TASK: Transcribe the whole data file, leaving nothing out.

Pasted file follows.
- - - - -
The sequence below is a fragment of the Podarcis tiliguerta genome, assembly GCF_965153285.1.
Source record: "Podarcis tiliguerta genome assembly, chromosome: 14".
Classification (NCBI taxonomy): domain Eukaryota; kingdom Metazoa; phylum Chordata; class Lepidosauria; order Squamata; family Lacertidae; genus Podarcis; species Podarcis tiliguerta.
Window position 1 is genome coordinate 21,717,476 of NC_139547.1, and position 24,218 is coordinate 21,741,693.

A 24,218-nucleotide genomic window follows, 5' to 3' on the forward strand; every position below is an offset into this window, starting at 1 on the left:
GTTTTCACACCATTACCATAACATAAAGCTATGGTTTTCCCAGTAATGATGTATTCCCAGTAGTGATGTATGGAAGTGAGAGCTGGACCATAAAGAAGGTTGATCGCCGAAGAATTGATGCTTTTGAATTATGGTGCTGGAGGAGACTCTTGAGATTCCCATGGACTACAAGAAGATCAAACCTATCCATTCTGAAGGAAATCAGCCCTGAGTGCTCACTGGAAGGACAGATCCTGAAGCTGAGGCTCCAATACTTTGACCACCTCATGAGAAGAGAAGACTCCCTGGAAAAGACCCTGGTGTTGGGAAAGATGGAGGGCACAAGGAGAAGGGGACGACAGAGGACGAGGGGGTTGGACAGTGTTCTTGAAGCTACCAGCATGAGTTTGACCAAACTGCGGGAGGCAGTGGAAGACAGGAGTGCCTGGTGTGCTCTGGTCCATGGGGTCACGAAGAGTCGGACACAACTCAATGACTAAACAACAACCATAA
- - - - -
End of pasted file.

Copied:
The sequence below is a fragment of the Podarcis tiliguerta genome, assembly GCF_965153285.1.
Source record: "Podarcis tiliguerta genome assembly, chromosome: 14".
Classification (NCBI taxonomy): domain Eukaryota; kingdom Metazoa; phylum Chordata; class Lepidosauria; order Squamata; family Lacertidae; genus Podarcis; species Podarcis tiliguerta.
Window position 1 is genome coordinate 21,717,476 of NC_139547.1, and position 24,218 is coordinate 21,741,693.

A 24,218-nucleotide genomic window follows, 5' to 3' on the forward strand; every position below is an offset into this window, starting at 1 on the left:
GTTTTCACACCATTACCATAACATAAAGCTATGGTTTTCCCAGTAATGATGTATTCCCAGTAGTGATGTATGGAAGTGAGAGCTGGACCATAAAGAAGGTTGATCGCCGAAGAATTGATGCTTTTGAATTATGGTGCTGGAGGAGACTCTTGAGATTCCCATGGACTACAAGAAGATCAAACCTATCCATTCTGAAGGAAATCAGCCCTGAGTGCTCACTGGAAGGACAGATCCTGAAGCTGAGGCTCCAATACTTTGACCACCTCATGAGAAGAGAAGACTCCCTGGAAAAGACCCTGGTGTTGGGAAAGATGGAGGGCACAAGGAGAAGGGGACGACAGAGGACGAGGGGGTTGGACAGTGTTCTTGAAGCTACCAGCATGAGTTTGACCAAACTGCGGGAGGCAGTGGAAGACAGGAGTGCCTGGTGTGCTCTGGTCCATGGGGTCACGAAGAGTCGGACACAACTCAATGACTAAACAACAACCATAA